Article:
Beat Saber is the quintessential modern rhythm game, beautifully realised in Virtual Reality. I’ve spent a decade playing Guitar Hero and Rockband, but nothing has ever come close to the immersion and enjoyment that Beat Saber captures.
Let’s take a step back for a moment and examine just what makes it a system-selling sensation.
Beat Saber replaces the classic notes of a music track with a steady stream of floating cubes that fly towards your screen. You need to cut them, usually in a specific direction indicated by an arrow, to score points. To facilitate this, your VR controllers become red and blue neon sabers, which you must swing at the corresponding coloured boxes.
Though there’s no official Star Wars licensing, you can’t help but feel like a Jedi Knight brandishing two lightsabers. Even if you don’t care for Star Wars, the flurries of sparks and light effects as you carve through each cube is sure to impress and entice you.
You see, Beat Saber will have you showing the same disdain for those boxes as your average disgruntled courier. No really, you have to put some real venom into your swings to score the most points, as you’re graded on how far through the box you swing, as well as the angle of your slice.
There are also zones for you to dodge and duck, as well as bombs that you must avoid with your sabers, but these play second fiddle to the orchestra that you conduct with your sabers.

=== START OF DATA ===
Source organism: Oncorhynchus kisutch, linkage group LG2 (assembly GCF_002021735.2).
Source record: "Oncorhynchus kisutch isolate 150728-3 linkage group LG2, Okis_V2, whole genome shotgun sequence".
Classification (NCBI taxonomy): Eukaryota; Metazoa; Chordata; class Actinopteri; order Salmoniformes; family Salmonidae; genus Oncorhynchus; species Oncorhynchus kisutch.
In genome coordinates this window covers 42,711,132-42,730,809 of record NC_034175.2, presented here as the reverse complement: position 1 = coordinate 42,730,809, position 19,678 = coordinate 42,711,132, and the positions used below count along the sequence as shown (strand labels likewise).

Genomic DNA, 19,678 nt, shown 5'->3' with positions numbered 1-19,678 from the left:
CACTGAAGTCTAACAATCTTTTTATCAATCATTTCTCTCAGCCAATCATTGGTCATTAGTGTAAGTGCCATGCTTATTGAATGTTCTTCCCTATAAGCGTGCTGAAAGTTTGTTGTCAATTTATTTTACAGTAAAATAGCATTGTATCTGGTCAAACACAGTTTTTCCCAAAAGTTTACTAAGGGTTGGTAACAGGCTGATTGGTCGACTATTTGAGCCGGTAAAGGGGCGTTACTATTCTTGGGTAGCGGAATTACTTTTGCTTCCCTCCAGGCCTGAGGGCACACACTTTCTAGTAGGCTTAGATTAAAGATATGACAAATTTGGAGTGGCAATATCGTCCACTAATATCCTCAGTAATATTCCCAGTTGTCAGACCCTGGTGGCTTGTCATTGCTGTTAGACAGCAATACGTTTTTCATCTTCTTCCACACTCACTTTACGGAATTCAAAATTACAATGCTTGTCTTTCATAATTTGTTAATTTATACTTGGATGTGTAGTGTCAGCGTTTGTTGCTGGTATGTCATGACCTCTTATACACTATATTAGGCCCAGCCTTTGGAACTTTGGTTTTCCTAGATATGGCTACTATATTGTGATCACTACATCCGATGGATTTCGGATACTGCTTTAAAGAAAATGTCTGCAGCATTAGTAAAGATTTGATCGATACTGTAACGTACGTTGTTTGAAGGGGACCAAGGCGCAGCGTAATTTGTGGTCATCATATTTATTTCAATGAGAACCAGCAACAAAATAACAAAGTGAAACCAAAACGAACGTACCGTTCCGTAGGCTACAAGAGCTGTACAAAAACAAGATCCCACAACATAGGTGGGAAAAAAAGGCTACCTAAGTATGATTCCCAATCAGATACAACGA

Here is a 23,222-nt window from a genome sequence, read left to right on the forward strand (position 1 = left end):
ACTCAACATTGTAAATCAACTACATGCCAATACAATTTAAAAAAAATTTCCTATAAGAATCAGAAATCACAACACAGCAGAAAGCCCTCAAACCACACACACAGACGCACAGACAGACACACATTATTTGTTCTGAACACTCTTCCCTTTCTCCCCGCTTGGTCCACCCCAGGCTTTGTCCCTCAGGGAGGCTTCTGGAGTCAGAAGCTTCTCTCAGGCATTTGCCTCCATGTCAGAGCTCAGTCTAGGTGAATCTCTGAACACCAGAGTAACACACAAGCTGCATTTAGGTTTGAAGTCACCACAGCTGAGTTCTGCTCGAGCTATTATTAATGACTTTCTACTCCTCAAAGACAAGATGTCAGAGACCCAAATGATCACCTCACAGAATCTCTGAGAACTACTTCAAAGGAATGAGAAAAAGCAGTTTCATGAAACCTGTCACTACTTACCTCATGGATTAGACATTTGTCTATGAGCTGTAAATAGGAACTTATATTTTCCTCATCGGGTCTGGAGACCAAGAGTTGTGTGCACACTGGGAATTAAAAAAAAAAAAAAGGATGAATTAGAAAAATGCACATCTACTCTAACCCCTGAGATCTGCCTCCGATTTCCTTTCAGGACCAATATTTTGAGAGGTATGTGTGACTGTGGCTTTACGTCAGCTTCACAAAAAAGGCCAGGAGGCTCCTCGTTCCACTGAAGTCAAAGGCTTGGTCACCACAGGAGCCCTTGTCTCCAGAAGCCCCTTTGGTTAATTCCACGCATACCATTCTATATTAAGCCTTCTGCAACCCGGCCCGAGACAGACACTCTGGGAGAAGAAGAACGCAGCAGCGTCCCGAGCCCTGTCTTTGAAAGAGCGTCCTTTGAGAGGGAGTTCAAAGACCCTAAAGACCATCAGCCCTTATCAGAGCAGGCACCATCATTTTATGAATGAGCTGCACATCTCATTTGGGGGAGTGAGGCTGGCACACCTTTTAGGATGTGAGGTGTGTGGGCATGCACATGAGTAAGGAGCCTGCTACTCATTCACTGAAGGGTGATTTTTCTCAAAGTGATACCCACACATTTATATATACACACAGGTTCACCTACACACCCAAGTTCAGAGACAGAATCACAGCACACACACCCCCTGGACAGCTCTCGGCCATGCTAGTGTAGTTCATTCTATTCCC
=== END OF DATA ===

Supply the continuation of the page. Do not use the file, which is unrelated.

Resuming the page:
There is a campaign mode, though it isn’t the main attraction of Beat Saber. It really just comes down to a sequence of levels that get progressively harder, each one unlocking new levels on your path to completion.
It does throw some interesting curveballs at you that wouldn’t be found in your average rhythm game, however. Some missions require you to move your hands a minimum distance, which will have you flailing madly throughout.
Others will ask you to poorly cut or entirely miss a certain number of blocks or limit your maximum combo string; these are a delicate balance that keep you on a saber’s edge between victory and failure. I don’t know about you, but I certainly don’t remember the Guitar Hero level where you were forced to stay within an inch of failing Free Bird.
The real beauty of Beat Saber is its near-universal accessibility. If you’re old enough to fit a VR headset on, and able enough to swing your arms around freely, you can play Beat Saber. It does a good job of introducing the concept to beginners, while maintaining a towering skill ceiling.
The lower difficulties ease you in and the different game modes and modifiers provide you with the tools to improve. You can reduce the speed and practice tricky sections or disable elements that are giving you trouble.
One mode removes the directional arrows, so your only objective is to hit the right colors with the corresponding saber, while another completely does away with one controller and has you play one-handed.
There’s also a party mode that lets you save multiple scores locally, but frankly the entire game is excessively fun in groups, so there’s no need to limit yourself to just that mode.
Once you’ve built up to it, Expert difficulty will really test your coordination, with tracks often requiring you to move each hand in asynchronous patterns. Drumming experience definitely helps here, though a general understanding of rhythm wouldn’t go amiss.